Tesla says two Nevada journalists from RGJ snuck into its factory and injured its employees

A bizarre tale of trespassing, journalism, and a factory.

Journalists sometimes go to great lengths to obtain valuable information, but a couple of them may have crossed some lines on Friday.

According to a blog post from Tesla Motors TSLA 1.70% on Tuesday, two journalists snuck into its Gigafactory in Nevada on Friday evening to take photos and look around the facilities before a security guard caught them. Long story short, the incident ended with two Tesla employees sustaining injuries and one arrest for felony assault with a deadly weapon.

The culprits were two journalists from the Reno Gazette-Journal, according to Tesla.

Andy Barron was booked on a charge of battery with a deadly weapon, Storey County Sheriff Gerald Antinoro said.

“He was arrested after an altercation with the security guards when they attempted to detain him for trespassing,” Antinoro said.

Antinoro said Barron tried to drive away from guards and “either hit or almost hit one or more of the security officers.”

“They were stopped at that point in time and detained until my people got there and conducted an investigation that led to the arrest of whoever was driving the vehicle,” Antinoro said.

Reno Gazette-Journal Publisher John Maher said the newspaper is taking the incident seriously.

Late on Friday, a Tesla safety manager received noticed that two men were taking pictures on the factory’s premises and attempted to confront them. After a second safety manager arrived at the scene and they were asked to wait until the Sheriff’s department and safety management arrived, the two men got into their Jeep car. Then, this happened, according to Tesla:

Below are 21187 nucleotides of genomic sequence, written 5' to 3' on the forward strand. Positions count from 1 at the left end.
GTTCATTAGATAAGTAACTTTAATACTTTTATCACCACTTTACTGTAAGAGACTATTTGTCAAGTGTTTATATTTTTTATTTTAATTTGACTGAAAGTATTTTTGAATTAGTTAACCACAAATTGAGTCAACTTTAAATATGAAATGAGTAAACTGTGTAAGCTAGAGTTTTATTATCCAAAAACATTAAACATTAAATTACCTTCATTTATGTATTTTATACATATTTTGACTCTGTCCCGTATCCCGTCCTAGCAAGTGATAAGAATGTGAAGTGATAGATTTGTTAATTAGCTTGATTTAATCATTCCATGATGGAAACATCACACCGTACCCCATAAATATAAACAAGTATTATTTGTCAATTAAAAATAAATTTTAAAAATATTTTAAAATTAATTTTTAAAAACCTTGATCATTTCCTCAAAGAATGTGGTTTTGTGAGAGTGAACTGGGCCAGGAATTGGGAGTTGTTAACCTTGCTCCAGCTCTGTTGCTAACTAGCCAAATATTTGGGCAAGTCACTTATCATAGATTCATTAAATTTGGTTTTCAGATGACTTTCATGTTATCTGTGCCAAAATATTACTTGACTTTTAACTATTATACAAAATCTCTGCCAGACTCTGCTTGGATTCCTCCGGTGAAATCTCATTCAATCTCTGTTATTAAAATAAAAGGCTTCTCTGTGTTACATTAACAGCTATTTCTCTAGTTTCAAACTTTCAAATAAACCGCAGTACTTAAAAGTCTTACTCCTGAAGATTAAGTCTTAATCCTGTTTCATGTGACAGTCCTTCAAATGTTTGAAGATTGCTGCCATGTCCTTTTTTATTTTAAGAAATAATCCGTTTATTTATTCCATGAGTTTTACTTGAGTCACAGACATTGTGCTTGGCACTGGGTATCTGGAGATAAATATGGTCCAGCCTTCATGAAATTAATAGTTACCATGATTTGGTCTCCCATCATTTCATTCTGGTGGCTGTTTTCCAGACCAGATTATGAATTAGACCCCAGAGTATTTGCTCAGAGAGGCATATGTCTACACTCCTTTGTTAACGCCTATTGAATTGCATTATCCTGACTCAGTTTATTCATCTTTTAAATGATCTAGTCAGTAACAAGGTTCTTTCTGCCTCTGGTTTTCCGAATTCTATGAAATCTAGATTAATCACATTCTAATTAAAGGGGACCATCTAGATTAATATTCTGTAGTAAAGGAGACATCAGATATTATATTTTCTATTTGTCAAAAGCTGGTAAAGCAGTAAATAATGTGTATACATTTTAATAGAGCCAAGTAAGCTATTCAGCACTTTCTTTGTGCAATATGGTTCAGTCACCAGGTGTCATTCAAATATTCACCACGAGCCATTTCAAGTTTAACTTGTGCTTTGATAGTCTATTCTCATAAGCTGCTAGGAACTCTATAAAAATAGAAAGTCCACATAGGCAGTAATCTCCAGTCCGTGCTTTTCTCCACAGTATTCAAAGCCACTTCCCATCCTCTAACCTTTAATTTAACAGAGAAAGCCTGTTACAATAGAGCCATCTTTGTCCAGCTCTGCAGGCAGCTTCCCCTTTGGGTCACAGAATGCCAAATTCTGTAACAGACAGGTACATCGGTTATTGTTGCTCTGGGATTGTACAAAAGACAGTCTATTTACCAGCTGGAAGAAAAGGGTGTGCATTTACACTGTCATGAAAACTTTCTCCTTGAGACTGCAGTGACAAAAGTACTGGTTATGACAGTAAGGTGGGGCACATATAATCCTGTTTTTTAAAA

As the Tesla employee attempted to record the license plate number on the rear bumper, the driver put it in reverse and accelerated into the Tesla employee, knocking him over, causing him to sustain a blow to the left hip, an approximate 2” bleeding laceration to his right forearm, a 3” bleeding laceration to his upper arm, and scrapes on both palms.

As the RGJ employees fled the scene, their Jeep struck the ATV that carried the two safety managers. When one of the safety managers dismounted the ATV and approached the Jeep, the driver of the Jeep accelerated into him, striking him in the waist.

The Sheriff’s department arrested and charged one of the employees with two counts of felony assault with a deadly weapon and told both journalists that they will be charged with trespassing, according to Tesla.

Fortune has reached out to the Reno Gazette-Journal and will update this story if we hear back.

Kelly Scott: Jon Ralston joins RGJ political coverage team

Kelly Scott, 2:48 p.m. PST December 17, 2014

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The 2015 Legislative session is almost here, and I’d like to introduce you to the RGJ team that will be covering it for you.